Options backdating is the practice of granting an employee a stock option that permits the grantee to purchase shares at a lower price recorded on a date prior to the date that the company actually granted the option. For example, suppose that a company's share price was $25 per share on March 1, 2008, but has risen to $35 per share on April 30. Clearly, an option to purchase stock in the company at the lower March 1 price is more valuable than an option to purchase stock in the same company at the higher April 30 price.
Such backdating raises legal and regulatory reporting and disclosure problems. Lie extended the earlier work of Yermack by examining options grants by companies that granted options to executives in consecutive years, but not on the same day every year. Lie discovered a pattern: stock prices systematically tended to fall just prior to the date on which the options were said to have been granted, but they rose almost immediately after the grant. In other words, if one thinks of a stock-price chart, options were granted at a dip in the market price that preceded a price increase.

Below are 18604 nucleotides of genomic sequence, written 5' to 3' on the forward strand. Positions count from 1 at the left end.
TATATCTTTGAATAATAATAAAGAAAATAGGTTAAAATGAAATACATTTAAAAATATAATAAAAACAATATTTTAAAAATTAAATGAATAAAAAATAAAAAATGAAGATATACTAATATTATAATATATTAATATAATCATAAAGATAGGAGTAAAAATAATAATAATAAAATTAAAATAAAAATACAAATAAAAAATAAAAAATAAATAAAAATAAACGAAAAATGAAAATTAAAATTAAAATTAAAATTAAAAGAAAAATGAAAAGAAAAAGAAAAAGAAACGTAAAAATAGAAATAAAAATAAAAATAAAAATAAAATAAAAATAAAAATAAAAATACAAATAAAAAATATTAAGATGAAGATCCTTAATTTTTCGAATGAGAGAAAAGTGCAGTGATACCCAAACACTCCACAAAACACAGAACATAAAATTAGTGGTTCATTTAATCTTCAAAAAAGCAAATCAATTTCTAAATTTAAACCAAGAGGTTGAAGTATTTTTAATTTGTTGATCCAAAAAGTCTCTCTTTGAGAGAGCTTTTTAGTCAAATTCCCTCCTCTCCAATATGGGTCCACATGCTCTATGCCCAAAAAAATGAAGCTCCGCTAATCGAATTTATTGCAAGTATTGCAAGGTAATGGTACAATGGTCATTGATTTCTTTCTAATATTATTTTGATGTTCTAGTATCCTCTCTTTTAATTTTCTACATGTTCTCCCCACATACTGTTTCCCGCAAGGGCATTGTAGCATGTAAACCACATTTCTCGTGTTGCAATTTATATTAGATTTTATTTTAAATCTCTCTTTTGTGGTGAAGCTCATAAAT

Of equal interest to Lie was the fact that the options granted to lucky executives did not always precede good news about the particular company for which an executive worked. Instead, options often appeared to have been granted just prior to increases in stock prices for the entire stock market that had nothing to do with any events in the company granting the options. In other words, the executives receiving stock options grants not only appear to have been very prescient about news at their own firms; they also appeared to have been very prescient about the stock market in general. These results led Lie to the conclusion that "at least some of the awards are timed retroactively."